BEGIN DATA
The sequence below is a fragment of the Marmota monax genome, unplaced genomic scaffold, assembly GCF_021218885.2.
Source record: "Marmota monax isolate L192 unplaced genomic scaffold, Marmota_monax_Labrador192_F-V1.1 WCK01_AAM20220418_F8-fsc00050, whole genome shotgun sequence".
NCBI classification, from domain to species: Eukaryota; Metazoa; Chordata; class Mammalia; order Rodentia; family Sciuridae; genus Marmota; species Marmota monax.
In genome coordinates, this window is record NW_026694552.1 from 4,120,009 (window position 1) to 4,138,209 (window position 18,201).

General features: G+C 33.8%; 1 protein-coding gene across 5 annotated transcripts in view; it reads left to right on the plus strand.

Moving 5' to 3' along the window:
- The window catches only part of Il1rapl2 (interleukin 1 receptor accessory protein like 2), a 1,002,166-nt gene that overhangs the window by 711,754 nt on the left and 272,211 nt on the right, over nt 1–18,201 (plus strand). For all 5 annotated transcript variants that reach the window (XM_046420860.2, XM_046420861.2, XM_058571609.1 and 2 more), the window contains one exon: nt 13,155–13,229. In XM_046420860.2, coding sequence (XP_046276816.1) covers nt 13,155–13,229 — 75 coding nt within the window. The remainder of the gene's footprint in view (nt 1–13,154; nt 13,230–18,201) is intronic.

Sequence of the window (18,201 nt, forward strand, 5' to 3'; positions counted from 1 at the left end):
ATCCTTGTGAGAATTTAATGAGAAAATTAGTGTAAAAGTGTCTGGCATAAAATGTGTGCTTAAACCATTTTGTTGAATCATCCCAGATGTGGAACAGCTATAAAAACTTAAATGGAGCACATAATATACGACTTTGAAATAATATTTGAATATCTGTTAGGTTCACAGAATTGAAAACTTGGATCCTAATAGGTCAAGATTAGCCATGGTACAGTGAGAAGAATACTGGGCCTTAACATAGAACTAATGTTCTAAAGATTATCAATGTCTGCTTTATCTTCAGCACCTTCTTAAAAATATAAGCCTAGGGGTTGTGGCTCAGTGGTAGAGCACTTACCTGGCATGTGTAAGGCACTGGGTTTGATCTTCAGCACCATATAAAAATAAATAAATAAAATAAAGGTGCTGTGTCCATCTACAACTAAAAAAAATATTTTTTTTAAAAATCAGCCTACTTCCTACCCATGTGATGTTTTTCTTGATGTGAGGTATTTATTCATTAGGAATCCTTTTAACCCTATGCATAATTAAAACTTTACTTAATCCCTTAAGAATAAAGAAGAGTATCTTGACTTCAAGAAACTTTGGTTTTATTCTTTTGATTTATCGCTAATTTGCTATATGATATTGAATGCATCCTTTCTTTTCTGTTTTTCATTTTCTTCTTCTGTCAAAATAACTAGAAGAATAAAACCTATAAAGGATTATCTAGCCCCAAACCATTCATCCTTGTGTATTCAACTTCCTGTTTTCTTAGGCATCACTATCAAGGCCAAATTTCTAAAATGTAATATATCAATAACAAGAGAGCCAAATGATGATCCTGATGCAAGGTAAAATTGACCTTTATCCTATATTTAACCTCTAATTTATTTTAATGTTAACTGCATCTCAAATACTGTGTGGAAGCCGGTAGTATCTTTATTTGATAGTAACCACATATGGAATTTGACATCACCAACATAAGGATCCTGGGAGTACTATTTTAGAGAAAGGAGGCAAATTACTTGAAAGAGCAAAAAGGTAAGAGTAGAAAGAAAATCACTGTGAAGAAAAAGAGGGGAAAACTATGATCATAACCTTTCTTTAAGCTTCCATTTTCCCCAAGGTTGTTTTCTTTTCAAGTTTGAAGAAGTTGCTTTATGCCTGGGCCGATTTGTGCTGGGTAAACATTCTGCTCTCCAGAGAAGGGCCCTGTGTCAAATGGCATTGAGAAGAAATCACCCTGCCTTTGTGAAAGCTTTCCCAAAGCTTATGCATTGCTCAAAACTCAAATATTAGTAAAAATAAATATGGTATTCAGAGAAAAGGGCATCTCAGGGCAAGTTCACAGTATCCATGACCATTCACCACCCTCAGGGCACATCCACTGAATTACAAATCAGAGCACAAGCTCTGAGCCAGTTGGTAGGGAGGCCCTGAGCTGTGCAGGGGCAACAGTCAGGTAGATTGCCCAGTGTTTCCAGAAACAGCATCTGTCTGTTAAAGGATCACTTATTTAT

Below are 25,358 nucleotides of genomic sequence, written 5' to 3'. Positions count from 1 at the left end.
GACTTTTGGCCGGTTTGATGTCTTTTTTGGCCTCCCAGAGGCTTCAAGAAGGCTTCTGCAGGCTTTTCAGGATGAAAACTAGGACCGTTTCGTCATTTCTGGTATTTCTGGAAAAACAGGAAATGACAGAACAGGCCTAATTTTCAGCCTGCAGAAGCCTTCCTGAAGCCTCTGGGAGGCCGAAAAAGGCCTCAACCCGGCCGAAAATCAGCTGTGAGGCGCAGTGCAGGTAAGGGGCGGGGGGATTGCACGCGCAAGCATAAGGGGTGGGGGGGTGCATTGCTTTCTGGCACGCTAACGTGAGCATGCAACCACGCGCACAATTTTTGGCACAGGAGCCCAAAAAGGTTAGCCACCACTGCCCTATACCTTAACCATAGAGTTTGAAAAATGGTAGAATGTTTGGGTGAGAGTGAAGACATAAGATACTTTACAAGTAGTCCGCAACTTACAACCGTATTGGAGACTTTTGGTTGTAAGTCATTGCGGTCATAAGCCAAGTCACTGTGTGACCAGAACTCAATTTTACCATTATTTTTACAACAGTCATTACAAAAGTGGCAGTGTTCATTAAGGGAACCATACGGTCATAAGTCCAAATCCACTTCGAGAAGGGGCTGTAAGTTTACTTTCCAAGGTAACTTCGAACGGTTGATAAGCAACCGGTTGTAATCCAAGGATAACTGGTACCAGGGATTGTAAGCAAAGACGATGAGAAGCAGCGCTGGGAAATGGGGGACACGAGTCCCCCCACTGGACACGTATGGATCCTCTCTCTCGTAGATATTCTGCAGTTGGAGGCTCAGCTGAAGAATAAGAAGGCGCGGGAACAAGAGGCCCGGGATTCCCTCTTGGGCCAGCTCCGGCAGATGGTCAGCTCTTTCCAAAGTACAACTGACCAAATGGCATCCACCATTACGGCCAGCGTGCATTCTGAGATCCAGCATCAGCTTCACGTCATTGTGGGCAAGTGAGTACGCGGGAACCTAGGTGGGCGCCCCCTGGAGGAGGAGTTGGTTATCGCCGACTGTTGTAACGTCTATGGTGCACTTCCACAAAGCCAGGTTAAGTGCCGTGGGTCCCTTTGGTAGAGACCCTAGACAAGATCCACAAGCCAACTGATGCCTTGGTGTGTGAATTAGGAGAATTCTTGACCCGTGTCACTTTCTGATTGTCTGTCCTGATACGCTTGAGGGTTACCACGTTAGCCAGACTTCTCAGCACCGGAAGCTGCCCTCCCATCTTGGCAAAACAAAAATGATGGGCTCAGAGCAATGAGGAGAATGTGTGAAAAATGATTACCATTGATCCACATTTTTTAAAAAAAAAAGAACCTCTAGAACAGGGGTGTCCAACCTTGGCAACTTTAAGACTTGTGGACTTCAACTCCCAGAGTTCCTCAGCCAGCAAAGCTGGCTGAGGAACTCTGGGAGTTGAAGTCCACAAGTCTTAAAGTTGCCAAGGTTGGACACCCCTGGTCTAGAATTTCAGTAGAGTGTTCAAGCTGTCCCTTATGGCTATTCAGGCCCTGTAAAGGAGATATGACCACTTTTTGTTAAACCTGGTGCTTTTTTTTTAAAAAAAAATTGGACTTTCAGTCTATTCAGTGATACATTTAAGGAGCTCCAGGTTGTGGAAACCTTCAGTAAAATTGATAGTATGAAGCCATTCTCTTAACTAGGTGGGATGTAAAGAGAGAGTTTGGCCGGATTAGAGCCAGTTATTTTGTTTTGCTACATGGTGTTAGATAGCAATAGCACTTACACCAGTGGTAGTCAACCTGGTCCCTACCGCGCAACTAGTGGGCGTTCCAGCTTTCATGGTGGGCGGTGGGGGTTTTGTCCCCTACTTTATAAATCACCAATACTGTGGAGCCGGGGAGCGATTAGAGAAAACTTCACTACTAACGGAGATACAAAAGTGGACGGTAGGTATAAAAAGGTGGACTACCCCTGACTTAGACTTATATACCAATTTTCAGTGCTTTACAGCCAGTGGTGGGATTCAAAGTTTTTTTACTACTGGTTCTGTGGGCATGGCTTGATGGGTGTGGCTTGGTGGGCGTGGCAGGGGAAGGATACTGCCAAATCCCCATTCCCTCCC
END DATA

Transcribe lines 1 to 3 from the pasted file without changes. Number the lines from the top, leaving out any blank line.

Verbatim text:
The sequence below is a fragment of the Marmota monax genome, unplaced genomic scaffold, assembly GCF_021218885.2.
Source record: "Marmota monax isolate L192 unplaced genomic scaffold, Marmota_monax_Labrador192_F-V1.1 WCK01_AAM20220418_F8-fsc00050, whole genome shotgun sequence".
NCBI classification, from domain to species: Eukaryota; Metazoa; Chordata; class Mammalia; order Rodentia; family Sciuridae; genus Marmota; species Marmota monax.